At the conclusion of Dr. Pappas' testimony, one of the jurors asked "if cancer was present in March '02, would anything have been indicated in a blood test?" The doctor answered, "No. There is no blood test currently available to detect cancer in its very early stages." Another juror wanted to know whether Dr. Pappas ever had other patients with inflammatory breast cancer and, if so, at what stage it was diagnosed. Dr. Pappas indicated she had several patients with inflammatory breast cancer. She testified that "by definition when you have inflammatory breast cancer it is considered a stage three. And the staging is determined because of the skin involvement of the tumor, and because there's usually many lymph nodes involved. So it's automatically, if you have inflammatory cancer, it's automatically stage three."
The testimony of Dr. Singer, plaintiffs' oncology expert, was presented via recorded videotape. Dr. Singer has been in private practice since 1973. He is currently on staff at the Norristown Regional Cancer Center where about seventy percent of his practice is devoted to medical oncology. He was called to the stand to testify regarding Mrs. Cheety's condition, not to opine whether Dr. Pappas deviated from accepted medical standards. In preparation for his testimony, Dr. Singer reviewed Mrs. Cheety's treatment records, depositions and expert reports. At the time treatment began for Mrs. Cheety, the doctors believed there to be total nodal involvement. She had stage three B inflammatory breast cancer with a ninety to ninety-five percent probability of recurrence even with aggressive treatment.
Dr. Singer testified that "the discomfort and fullness she felt in the breast and the changes in the skin were a sign of the underlying breast cancer, but not an inflammatory breast cancer." The original skin changes of which she complained to Dr. Khanmohamadi could have been related to an underlying breast cancer, not necessarily one of the inflammatory nature. According to Dr. Singer, any type of cancer can cause the change of the skin referenced as peau d'orange "the thought is the growth of the cancer inside the breast pulls the skin in and causes changes on the surface of the skin." Although Dr. Singer agreed that inflammatory cancer arises suddenly and usually takes only a few months -- even two or three weeks -- to develop, he believed that Mrs. Cheety's prognosis would have differed had her cancer been diagnosed in March 2002. In his opinion Mrs. Cheety had breast cancer in March 2002 but not "what we would call inflammatory breast cancer."
Dr. Singer expressed the opinion that if Mrs. Cheety had been biopsied in March 2002, they would have found stage two B cancer and she would have had about a seventy percent probability of cure. He testified:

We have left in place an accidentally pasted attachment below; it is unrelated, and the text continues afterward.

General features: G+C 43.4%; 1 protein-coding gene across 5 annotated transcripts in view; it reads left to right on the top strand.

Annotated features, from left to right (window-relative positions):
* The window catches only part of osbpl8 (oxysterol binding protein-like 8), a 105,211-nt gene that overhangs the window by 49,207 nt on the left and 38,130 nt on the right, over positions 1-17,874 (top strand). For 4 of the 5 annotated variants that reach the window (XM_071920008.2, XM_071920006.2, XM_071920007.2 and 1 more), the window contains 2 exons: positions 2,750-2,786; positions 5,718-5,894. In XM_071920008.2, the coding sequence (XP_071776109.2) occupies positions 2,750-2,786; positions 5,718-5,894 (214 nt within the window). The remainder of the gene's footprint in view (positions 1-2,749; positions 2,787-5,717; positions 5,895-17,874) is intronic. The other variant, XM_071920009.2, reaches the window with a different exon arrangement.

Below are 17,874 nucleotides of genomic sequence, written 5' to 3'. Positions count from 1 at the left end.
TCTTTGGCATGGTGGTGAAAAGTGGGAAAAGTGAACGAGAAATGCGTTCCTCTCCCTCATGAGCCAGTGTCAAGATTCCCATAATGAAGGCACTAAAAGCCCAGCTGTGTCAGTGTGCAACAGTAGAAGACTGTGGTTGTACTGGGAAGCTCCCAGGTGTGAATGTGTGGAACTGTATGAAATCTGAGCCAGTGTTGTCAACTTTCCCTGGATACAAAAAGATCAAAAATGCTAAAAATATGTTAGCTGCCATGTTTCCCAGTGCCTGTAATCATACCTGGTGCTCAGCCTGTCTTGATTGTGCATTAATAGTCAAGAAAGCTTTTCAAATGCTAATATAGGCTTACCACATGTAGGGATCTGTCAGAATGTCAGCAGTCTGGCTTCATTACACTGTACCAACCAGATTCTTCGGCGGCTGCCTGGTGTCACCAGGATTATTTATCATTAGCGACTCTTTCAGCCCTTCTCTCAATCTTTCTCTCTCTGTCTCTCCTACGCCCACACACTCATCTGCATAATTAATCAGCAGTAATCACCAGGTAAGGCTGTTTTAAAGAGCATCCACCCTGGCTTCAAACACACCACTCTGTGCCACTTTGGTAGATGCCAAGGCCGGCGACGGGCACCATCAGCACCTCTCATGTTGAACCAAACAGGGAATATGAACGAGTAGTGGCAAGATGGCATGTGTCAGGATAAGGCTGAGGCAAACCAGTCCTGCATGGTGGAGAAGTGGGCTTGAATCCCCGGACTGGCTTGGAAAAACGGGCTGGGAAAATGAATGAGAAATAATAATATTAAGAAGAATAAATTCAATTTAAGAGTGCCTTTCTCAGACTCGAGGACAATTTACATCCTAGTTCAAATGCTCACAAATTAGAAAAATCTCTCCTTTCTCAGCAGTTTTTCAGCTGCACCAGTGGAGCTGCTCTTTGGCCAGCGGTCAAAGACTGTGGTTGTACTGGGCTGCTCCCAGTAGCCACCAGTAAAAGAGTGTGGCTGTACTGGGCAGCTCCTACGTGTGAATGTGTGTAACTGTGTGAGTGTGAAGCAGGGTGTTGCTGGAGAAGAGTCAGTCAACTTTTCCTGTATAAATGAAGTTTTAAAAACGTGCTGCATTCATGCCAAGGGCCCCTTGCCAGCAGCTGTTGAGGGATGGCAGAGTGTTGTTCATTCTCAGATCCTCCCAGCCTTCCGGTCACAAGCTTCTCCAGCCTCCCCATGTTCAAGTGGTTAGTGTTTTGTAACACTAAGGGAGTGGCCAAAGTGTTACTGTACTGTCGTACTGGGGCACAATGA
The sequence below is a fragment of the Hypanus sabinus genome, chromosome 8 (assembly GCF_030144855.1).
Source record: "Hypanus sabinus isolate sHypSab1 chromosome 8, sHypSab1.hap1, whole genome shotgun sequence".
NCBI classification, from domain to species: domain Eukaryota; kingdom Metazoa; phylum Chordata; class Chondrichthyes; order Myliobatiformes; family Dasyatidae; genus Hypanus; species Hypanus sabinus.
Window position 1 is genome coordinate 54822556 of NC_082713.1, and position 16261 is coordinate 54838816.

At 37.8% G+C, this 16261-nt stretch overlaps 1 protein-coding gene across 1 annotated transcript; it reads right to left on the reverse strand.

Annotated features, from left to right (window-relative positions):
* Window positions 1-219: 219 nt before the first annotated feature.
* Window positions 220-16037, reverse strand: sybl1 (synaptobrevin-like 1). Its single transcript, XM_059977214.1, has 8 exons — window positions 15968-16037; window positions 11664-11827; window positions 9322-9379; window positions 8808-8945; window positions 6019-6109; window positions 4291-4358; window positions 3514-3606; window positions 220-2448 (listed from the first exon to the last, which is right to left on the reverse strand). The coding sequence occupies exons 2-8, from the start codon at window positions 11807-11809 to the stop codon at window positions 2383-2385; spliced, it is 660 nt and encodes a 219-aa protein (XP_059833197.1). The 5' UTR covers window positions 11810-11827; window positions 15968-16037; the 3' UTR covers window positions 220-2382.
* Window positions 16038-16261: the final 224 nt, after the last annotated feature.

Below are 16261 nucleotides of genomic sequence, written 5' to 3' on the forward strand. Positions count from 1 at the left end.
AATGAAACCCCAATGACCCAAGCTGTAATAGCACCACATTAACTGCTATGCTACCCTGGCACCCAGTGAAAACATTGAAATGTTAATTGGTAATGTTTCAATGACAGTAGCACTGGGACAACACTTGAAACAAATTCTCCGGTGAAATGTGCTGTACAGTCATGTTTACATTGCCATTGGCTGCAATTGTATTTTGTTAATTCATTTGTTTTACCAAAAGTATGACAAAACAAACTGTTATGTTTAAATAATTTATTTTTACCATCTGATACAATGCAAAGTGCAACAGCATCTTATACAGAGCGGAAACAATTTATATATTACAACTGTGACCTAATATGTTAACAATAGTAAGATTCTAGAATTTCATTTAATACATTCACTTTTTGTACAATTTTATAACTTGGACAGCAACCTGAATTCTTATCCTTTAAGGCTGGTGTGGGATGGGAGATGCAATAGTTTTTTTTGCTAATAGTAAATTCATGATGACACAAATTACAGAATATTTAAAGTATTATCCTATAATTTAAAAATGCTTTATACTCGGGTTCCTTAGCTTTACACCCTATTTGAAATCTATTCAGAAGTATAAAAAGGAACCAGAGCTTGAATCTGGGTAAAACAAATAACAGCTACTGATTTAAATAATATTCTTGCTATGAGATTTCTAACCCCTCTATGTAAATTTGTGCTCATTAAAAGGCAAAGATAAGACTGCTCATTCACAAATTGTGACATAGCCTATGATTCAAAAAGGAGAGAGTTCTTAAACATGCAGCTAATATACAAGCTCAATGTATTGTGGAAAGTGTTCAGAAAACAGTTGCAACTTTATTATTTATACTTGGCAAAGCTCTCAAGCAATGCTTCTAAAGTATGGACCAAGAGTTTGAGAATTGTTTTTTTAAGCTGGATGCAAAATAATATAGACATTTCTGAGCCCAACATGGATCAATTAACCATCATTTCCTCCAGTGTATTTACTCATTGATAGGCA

I believe at that time they would have biopsied the breast; they would have found stage 2b breast cancer. What I mean by 2b is that she would have had a tumor somewhere between two and five [centimeters] in size with or without a limited number of lymph nodes, less than four, and that would put her at a stage 2b. And, generally, with aggressive chemotherapy -- she would have been treated with surgery first, which is the normal route, and then chemotherapy -- I believe her prognosis would have been very good, around 70 percent probability of cure, with surgery, adjuvant chemotherapy, and radiation therapy, whatever treatment was necessary at the time.
Dr. Singer agreed that if Mrs. Cheety had had a diagnosable cancer in March 2002, she still would have had a mastectomy, chemotherapy, radiation and essentially the same course of treatment she underwent following her diagnosis in November 2002.
Plaintiffs called Dr. Peterson as a witness as well. He was recruited by Beth Israel Medical Center in New York City to develop a breast cancer program. He spent ten years at that hospital, and his practice was ninety-eight percent breast cancer related. When he left in 2004, he became Chief of Breast Surgery and Co-director of Breast Cancer Services at Hackensack University Medical Center in New Jersey. He left that post in 2006 to develop a comprehensive cancer center in the Virgin Islands.
Dr. Peterson thoroughly reviewed Mrs. Cheety's medical history. He indicated that "specifically when someone uses the term peau d'orange the thing that usually comes up for you as a cancer specialist or breast cancer specialist would be whether or not the patient has inflammatory breast cancer." The combined symptoms of an enlarged breast and the skin color change signified the "possibility that there ...